The Limits of Governmental Interference
From Libertarian Labyrinth
The Limits of Governmental Interference by J. B. Robinson
Before I can express any opinion upon the limits of governmental interference, I must explain to you my views upon what constitutes a government.
In doing so I shall place before you, to the best of my ability, what is commonly called the Anarchistic view.
It has been objected that each one who calls himself an Anarchist holds a different opinion from the next one who calls himself by the same name; and that consequently the name of Anarchism conveys no definite meanings. The assertion that there are wide differences among Anarchists is true: the inference that there is no coherent group of opinions corresponding to the name is, I think, mistaken.
At this time there are a dozen different sets of people who are thinking about the pressing questions of the day, - the Socialists, the George men, the Ethical Culturists, the Christian Socialists, the Anarchists,- and each of these there are sub-divisions. Take any branch you may, and you will scareely find two members of it of entirely the same opinion. It is as true of any one of them as it is true of the Anarchists.
Indeed, in such a time of fervent though, when the most marked intellectual feature of the day is the almost universal anticipation impeding change, what could we expect among those who think at all but striking divergences of opinion? How could we expect that among Anarchists most of all there would not be strongly declared individual differences, being as they are undoubtedly the most advanced, whether they are the most correct in their conclusions or not?
Would not anything approaching unanimity mean fixity and death?
But it may be roughly said that, whatever their internal differences, all Anarchists think that progress and the attainment of economic comfort is possible without and relinquishment of liberty, while most other schools are of the opinion that meat is more than life and that ? prosperity must be purchased at the cost of some liberty.
No time need be spent upon theological questions. Theology has retired from the battle. It would be as becoming for a man to kick his grandmother as to revile theology nowadays. By sheer inertia the Churches still exist, as the train runs on with speed scarcely perceptibly slackened, after the locomotive is detached; but their warmth has cooled, the infernal fires that force them on are drawn, and all men can see that they are now but dead ashes.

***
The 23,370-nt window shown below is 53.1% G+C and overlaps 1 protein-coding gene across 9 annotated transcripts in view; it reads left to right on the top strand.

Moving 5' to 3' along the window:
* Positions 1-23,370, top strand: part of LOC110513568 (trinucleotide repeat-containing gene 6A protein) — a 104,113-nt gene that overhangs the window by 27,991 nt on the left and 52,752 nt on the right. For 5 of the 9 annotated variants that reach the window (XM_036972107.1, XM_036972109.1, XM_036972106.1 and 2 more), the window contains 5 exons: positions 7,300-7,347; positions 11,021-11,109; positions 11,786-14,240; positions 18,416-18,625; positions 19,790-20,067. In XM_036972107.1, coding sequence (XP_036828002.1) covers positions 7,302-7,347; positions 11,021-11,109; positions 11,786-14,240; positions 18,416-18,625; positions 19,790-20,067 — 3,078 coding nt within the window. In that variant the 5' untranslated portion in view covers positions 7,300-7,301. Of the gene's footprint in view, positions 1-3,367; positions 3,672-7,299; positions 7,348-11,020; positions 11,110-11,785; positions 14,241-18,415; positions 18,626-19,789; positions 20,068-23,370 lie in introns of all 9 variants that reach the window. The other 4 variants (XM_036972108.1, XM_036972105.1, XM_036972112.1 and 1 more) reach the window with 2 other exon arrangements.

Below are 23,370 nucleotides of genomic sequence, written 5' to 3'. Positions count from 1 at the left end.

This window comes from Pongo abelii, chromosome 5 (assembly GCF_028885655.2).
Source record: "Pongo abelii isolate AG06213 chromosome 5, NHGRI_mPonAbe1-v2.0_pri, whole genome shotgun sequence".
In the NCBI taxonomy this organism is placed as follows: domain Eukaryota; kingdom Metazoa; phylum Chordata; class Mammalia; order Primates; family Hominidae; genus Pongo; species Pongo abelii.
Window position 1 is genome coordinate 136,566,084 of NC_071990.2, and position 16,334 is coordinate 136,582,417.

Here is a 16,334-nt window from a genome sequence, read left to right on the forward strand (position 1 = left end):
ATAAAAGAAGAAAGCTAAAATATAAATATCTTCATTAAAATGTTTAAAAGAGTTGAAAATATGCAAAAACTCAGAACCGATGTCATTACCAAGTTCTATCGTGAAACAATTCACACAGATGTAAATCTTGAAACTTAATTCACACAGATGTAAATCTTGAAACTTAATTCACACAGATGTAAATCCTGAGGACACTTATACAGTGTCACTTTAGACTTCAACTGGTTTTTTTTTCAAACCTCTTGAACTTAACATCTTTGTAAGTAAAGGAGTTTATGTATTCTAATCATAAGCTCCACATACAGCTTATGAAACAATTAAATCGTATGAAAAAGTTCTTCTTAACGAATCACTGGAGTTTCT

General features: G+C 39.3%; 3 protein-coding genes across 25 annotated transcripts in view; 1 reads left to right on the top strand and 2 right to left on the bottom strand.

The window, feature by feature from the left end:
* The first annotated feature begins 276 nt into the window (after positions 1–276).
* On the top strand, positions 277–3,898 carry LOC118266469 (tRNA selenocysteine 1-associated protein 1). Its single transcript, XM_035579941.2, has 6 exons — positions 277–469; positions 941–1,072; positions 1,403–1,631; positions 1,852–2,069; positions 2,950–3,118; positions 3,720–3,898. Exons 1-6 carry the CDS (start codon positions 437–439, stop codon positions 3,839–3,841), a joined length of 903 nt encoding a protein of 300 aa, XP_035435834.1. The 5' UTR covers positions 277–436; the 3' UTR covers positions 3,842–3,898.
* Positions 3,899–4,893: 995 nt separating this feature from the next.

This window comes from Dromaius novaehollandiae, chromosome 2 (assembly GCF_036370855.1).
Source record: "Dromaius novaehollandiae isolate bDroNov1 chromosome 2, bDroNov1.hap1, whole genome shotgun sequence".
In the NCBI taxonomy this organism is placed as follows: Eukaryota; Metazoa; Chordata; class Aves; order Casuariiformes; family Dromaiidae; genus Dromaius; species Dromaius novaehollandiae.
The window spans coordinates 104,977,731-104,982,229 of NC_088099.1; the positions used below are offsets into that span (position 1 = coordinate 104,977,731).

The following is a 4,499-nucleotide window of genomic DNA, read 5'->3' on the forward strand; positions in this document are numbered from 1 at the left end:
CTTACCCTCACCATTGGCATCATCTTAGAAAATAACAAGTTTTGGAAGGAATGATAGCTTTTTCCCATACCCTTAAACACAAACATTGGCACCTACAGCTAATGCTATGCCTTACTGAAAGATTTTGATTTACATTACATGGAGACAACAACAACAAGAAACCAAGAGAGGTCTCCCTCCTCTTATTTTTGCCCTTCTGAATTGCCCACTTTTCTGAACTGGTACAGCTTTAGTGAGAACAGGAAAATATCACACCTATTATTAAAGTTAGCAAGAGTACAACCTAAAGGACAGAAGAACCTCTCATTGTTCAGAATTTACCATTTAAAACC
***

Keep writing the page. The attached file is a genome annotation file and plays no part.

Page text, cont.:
What is the meaning of this retirement of theology? Few suspect the importance of its bearing upon practical affairs. It means more than the mere exchanging church going for Coney Island going on Sundays. It means more even than the final removal from man’s life of a mass of hopes and dears that have seemed to many the most important part of life. Beyond all that, it means that a new way of looking at things must arise, to influence each most trivial action, and throw a new and different glory upon life.
Those who regret the fallings of the leaves, but have not yet learned to look forward to their coming again, despair as they see the breaking-up of the old beliefs. We are left without moral standard, they explain.
How can men, left “without hope” in the world, find any rule of action by which they can regulate their conduct?
Their complaint is just. We are indeed left without a moral standard. To take its place there has developed the egoistic philosophy, the outcome of the utilitarian doctrine, and bearing much the same relation to it that Anarchism bears to Democracy.
“Do what you think is most to your interest” is the Egoistic principle.
Antagonistic as such a phrase sounds to the codes of the past, impossible as it seems that what we have been accustomed to call “lofty” or “noble” actions can spring from such a source, it will be found upon consideration that, so far from forbidding a high ideal of conduct a high ideal is possible upon no other basis.
To the Christian the notion that it can be directly profitable to be honest is a very painful nothing. His notion is that the directly profitable and pleasant course is the dishonest one; and that nobody would submit to the distasteful requirement of honest except with the reward hereafter in view in consideration of his self-denial in abstaining from dishonesty.
So with all other virtues and vices. The vices are esteemed by the ascetic code that is evanescent to be essentially pleasant; the virtues essentially painful. There is nothing for it, according to that code, but for us to bear with the discomforts attaching to a virtuous life. Lest a worse thing befall us in a hypothetical future existence.
The scientific view, on the other hand, is that virtue is virtue only because it is productive of happiness; and that vice is vice because it is productive of unhappiness. At the bottom moreover each one is unable to determine what is for the advantage or happiness of another; while each one knows, better than anybody else, what is for his own happiness. Therefor at the bottom each action must be judged by the individual, as to whether it is conductive to his own happiness, not as to whether it will make somebody else happy.